Academic programs designated by NSA, DHS give students better shot at advancement in high-stakes, high-dollar field of cyber security

Many of those enrolled in the UH graduate program already are information technology professionals who aim to climb the corporate ladder or join the government work force at more advanced grades. Others, like alumnus Chad Van Zandt, move straight into the program after finishing undergraduate work.

After getting his bachelor’s degree in information systems in 2004, Van Zandt enrolled in the technology project management graduate program and soon after began working as an intern at Gray Hat Research Corp. Upon graduation in 2006 with his information assurance certification, he was promoted to executive director of educational services and consulting for the company in California.

“To say the valuable knowledge and experience gained from this program has played a vital role in my career development would be an understatement,” he said.

While career advancement is possible without the certification, Gibson said, those who do obtain it are more likely to enter into the work force at a higher rung and rise more quickly.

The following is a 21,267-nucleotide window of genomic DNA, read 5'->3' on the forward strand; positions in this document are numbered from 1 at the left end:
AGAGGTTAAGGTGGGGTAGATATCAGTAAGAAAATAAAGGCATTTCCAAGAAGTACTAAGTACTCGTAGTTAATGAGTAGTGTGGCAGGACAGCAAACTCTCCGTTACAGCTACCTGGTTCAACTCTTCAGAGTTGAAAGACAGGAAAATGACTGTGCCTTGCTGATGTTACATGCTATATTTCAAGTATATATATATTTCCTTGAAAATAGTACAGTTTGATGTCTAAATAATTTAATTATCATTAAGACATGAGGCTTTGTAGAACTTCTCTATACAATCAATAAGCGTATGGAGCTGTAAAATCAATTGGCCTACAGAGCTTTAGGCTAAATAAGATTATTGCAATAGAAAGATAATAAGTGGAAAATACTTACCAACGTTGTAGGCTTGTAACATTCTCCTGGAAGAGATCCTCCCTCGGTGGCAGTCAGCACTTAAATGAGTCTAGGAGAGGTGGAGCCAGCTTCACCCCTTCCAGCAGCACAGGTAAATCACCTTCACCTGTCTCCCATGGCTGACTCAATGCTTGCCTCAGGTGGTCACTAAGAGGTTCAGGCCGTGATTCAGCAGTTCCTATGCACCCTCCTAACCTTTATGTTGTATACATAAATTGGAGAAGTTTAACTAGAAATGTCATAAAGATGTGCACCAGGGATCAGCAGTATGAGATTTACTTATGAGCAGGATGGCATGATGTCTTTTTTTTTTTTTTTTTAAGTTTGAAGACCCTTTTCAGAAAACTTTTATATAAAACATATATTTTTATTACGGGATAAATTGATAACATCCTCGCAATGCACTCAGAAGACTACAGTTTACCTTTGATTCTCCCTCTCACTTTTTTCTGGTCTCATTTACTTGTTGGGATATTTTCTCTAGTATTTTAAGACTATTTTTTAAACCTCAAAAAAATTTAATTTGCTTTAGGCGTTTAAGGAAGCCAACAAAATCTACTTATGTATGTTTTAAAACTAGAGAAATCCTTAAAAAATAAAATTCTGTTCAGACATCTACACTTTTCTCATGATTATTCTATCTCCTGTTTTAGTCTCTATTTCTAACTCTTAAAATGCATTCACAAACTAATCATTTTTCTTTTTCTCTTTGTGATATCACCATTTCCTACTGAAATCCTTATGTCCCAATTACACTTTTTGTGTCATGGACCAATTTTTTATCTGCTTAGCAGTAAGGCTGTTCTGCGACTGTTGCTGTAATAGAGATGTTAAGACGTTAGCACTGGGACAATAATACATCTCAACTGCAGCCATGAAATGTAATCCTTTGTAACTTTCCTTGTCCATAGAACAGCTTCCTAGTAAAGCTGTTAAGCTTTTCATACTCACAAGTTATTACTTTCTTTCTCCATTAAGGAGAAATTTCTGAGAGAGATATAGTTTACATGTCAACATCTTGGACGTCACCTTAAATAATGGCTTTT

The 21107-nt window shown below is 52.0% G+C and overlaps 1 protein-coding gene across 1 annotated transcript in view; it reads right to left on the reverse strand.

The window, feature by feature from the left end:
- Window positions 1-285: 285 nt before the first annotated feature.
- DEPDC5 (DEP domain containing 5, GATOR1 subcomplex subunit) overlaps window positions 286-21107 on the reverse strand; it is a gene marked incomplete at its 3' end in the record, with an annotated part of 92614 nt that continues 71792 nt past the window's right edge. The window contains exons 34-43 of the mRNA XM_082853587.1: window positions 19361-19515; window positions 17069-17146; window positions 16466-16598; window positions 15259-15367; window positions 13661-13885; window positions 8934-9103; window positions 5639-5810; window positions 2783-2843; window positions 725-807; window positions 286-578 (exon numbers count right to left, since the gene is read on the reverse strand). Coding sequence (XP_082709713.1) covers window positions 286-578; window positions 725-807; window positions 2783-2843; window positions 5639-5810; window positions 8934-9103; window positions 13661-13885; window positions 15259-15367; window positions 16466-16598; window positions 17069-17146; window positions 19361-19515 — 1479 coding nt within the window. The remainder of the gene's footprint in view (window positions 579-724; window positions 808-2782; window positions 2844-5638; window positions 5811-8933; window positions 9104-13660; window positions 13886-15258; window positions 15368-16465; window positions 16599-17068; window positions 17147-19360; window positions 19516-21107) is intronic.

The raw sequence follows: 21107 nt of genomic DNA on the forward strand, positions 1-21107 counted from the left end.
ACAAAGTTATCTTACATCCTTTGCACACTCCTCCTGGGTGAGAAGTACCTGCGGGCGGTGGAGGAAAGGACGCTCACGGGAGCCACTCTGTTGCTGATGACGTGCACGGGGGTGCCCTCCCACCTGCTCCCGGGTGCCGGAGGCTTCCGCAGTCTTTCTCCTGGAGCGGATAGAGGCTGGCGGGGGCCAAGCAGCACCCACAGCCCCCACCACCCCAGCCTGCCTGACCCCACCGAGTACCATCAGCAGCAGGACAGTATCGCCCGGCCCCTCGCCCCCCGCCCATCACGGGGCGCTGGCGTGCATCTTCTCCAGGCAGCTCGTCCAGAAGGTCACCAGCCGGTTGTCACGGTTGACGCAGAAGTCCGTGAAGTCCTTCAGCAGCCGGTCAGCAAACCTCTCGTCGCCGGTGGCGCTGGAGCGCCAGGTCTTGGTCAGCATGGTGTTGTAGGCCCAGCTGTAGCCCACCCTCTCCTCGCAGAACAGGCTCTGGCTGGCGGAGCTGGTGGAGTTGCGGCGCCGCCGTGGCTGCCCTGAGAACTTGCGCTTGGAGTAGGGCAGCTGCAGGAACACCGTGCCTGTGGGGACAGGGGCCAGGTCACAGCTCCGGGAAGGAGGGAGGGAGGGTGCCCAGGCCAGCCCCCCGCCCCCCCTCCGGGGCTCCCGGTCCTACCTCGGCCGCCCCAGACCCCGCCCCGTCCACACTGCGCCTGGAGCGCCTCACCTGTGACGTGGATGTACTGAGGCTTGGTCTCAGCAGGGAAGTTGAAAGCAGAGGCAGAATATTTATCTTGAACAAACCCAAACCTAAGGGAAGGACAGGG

“If you look across the global regulatory world, there’s less and less tolerance for inappropriate information handling,” explained Rogers, whose company has hired two graduates of the UH program. “As everything goes electronic, they’re hiring the best people to go to battle.”

Each institution designated as a center of excellence in information assurance education must recertify its courses and submit an application for renewal as a center of excellence every five years. Students who attend designated institutions are eligible for scholarships and grants through the Department of Defense Information Assurance Scholarship Program and the Federal Cyber Service Scholarship for Service Program.

Angela Hopp is a professional writer, editor, and designer who has previously worked at midsize and major metropolitan newspapers and university communication offices

One Comment

  1. Alisdair McKenzie Aug 18, 2009 at 8:23 pm | Permalink

    Several leaders in the field lack confidence in the efficacy of the CAE program. See Gene Spafford’s post and others comments at http://www.cerias.purdue.edu/site/blog/post/centers_of_academic_adequacy/ . Spaff explains why Purdue is now longer part of the CAE program. Excellence is by definition relatively rare, only in Lake Woebegon can all the children be above average!

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